|Alternative names||701 Fourth Avenue, 4th & Columbia|
|Address||701 4th Avenue|
|Cost||$290 million (estimated)|
|Owner||4th & Columbia LLC|
|Roof||1,029 feet (314 m)|
|Floor area||1.2 million square feet (110,000 m2)|
|Design and construction|
|Architecture firm||LMN Architects|
|Number of rooms||1,200 apartments and 150 hotel rooms|
4/C, also known as 701 Fourth Avenue and 4th & Columbia, is a proposed supertall skyscraper in Seattle, Washington. If built, the 1,029-foot-tall (314 m), 93-story mixed-use tower will be the tallest in Seattle, surpassing the neighboring Columbia Center. It would also be the Pacific Northwest's first supertall building, with a height of over 1,000 feet. It is being developed by Miami-based Crescent Heights and designed by LMN Architects, with a total of 1.2 million square feet (110,000 m2) in gross leasable area split between 1,200 apartments, 150 hotel rooms, office space and retail.
Crescent Heights bought the half-block property, which was home to two parking garages owned by the Costacos family, for $48.75 million in September 2015. The project was announced during the same month, standing 1,111 feet (339 m) tall with 102 stories. Concerns over the proposal affecting traffic from nearby Boeing Field and Seattle–Tacoma International Airport prompted the Federal Aviation Administration (FAA) to review the project, similar to concerns shared with the nearby Columbia Center when it was built in the 1980s. On January 4, 2016, the FAA sent a "notice of presumed hazard" to Crescent Heights regarding the 102-story building and recommended reducing the height to 965 feet (294 m), slightly shorter than the Columbia Center, for a favorable determination. The FAA was also concerned that the tower crane required for the skyscraper's construction would interfere with helicopter operations at nearby Harborview Medical Center, resulting in a temporary closure of the hospital's helipad.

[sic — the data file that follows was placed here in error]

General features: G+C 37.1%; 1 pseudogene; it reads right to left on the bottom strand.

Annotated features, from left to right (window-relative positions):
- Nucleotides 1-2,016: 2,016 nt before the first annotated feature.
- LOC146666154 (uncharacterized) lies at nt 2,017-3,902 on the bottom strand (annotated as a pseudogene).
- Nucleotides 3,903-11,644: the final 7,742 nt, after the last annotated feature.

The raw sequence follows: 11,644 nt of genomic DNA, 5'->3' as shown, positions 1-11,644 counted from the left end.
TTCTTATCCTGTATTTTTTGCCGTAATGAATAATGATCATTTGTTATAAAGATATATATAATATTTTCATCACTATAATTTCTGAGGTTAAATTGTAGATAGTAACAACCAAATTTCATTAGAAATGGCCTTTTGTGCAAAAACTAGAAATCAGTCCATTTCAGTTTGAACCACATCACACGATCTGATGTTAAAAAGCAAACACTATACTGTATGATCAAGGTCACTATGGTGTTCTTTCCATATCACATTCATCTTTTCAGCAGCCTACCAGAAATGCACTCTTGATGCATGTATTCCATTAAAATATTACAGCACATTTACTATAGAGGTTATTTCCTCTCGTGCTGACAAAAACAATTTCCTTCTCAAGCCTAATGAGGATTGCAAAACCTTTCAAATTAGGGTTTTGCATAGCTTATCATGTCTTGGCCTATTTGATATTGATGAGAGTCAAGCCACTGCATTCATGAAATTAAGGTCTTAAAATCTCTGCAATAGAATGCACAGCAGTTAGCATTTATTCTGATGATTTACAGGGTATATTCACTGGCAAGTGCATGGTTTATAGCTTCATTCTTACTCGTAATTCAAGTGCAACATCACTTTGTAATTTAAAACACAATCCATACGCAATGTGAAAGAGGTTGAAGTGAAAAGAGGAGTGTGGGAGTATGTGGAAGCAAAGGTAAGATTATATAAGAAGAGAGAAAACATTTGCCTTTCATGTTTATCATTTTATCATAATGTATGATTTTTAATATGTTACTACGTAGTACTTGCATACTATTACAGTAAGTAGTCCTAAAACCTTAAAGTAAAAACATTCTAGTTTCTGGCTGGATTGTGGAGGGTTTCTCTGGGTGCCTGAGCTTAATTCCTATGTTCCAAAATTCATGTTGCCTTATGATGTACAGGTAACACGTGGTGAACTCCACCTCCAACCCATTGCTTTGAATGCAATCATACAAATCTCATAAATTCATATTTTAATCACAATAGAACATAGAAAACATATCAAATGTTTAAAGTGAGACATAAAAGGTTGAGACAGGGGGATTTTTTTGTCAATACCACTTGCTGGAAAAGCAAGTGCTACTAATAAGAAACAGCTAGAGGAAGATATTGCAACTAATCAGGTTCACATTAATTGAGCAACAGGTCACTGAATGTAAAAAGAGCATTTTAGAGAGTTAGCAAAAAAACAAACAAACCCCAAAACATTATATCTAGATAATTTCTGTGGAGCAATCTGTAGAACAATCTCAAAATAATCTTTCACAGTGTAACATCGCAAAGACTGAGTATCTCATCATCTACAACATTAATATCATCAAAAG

The proposal was downsized from 101 to 100 stories in February 2016, reducing the amount of residential units by 100 rooms and removing half of the proposed hotel rooms. Ahead of a design review meeting in early March, Crescent Heights scaled back its plans further, proposing a 1,029-foot (314 m) skyscraper with only 93 stories to comply with the FAA's request. The adjusted height would make the building taller than the nearby Columbia Center and the U.S. Bank Tower in Los Angeles, but fall short of the Wilshire Grand Center in Los Angeles and the Salesforce Tower in San Francisco. Crescent Heights also submitted an alternative 959-foot (292 m) proposal for design review, which would fall short of the Columbia Center.
The tower would feature a four-floor above ground parking garage using a car elevator rather than traditional ramps. The garage would also be built for future conversion to housing and office space, using level floor plates and pre-built components for electrical and climate control equipment.
- "4/C". CTBUH Skyscraper Center.
- 4/C at Emporis
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